Our public library has a great way to make money, clean out its old and duplicate titles, and help people in the community clean off the bookshelves at home. Once a year, the library requisitions the city auditorium for several days and has a huge book sale. The books are gathered all year long, both from the book shelves at the library and from donations of people in the surrounding community. People can donate any sort of book, whether it's an old textbook, a novel, a children's book, cookbook, craft book, whatever—as well as all kinds of magazines. After all, what does a person do with a year's worth of Good Housekeeping or National Geographic once he or she has read every word in them?
So, over a year, the librarians and their helpers accumulate a large number of items that must be sold. Several days before the weekend of the big sale, an army of volunteers, both young and old, move the merchandise from the library basement to the city auditorium about a block away. The books are put on long tables and sorted by category: mystery, romance, history, textbooks, etc. A special section on the stage of the auditorium is for special old editions, signed copies, and new copies. Finally, the librarians are ready.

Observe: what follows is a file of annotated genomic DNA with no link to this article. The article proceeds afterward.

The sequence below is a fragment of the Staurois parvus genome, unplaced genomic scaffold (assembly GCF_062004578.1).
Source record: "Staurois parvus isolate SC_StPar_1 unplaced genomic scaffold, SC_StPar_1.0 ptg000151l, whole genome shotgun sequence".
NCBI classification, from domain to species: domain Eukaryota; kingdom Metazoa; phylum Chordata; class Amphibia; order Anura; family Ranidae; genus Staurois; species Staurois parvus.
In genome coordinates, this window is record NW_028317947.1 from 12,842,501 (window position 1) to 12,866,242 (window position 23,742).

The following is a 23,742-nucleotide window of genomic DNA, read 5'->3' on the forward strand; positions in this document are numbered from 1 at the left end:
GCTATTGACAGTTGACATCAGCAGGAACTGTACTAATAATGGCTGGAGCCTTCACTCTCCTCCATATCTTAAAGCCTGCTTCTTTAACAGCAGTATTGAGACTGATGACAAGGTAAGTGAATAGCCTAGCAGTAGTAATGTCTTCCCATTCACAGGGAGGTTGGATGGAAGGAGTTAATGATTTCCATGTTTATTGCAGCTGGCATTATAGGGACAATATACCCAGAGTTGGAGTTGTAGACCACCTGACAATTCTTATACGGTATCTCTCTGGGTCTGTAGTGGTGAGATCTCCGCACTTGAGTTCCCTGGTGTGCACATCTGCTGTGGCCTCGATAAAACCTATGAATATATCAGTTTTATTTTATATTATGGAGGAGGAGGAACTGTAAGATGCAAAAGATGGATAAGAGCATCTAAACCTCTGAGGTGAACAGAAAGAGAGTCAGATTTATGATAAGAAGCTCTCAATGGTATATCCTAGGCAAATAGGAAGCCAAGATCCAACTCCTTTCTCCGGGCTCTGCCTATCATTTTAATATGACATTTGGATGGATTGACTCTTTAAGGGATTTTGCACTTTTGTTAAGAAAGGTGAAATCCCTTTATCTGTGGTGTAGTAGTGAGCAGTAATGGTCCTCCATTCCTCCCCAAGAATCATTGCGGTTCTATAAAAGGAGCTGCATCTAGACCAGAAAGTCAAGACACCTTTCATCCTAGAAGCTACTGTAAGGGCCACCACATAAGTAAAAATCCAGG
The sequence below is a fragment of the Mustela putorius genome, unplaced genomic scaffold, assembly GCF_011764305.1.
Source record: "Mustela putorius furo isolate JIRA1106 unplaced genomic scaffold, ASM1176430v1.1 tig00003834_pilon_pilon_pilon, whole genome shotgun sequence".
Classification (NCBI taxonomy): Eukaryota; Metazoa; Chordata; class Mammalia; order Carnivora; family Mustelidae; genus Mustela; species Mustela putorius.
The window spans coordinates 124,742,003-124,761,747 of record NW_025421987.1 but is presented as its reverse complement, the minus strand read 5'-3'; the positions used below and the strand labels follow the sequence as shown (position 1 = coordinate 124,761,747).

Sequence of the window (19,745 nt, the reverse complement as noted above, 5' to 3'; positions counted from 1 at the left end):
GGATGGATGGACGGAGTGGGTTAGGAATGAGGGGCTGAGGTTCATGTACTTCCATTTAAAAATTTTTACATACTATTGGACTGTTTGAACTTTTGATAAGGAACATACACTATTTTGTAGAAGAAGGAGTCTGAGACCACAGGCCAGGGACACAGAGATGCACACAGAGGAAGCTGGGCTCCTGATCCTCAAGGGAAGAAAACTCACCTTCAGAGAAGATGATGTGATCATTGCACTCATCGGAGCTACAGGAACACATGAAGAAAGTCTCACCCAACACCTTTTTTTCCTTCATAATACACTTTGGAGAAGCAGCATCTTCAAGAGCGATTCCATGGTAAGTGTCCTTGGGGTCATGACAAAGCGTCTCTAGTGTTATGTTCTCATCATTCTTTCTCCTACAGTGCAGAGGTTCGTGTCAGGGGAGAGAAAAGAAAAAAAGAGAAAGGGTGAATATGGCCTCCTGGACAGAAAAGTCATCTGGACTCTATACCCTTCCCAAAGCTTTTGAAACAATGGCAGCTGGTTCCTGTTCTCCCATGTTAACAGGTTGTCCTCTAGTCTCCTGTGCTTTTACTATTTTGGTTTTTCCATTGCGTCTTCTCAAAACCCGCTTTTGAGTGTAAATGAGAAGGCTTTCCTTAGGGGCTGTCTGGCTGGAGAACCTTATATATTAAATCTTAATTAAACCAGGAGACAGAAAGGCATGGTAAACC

Friday night, people who are interested in purchasing the books are charged $5 each for the privilege of having first crack at what usually turns out to be thousands and thousands of books. Many used book dealers travel from out of state, even Canada, to see what bargains they can find. And find them they do. At just a quarter for a paperback and a buck for a hardback, some people spend hundreds of dollars on books. They have boxes and boxes of books to take back to shops or libraries or schools or homes. It is an incredible sight, one that makes me hopeful that the electronic age hasn't really caused the death of books.
On Saturday, there is no charge to attend the book sale. Prices are the same, and more families come to see what they can find. Many people buy magazines at 25 cents per pound, much cheaper than a subscription. The volunteers who work the sale can have several jobs: counting up books and determining the charges, weighing magazines, collecting money, or straightening up the tables of books. I particularly like straightening the tables because I can find books that I want to buy for myself or take to school for my students. By Sunday, the ranks of books have dwindled greatly, but there are still many left. So, for what's left of the sale, people are charged a dollar per bag. The books and magazines that remain unsold are donated to a number of charitable groups.
This year, the library made somewhere between $18,000 and $20,000, enabling it to buy equipment and new books. Next summer, check out the Hastings Public Library's Web site. Maybe you'll come to see what it's all about.
By Carla Hedstrom
Meaningful Meanderings Blog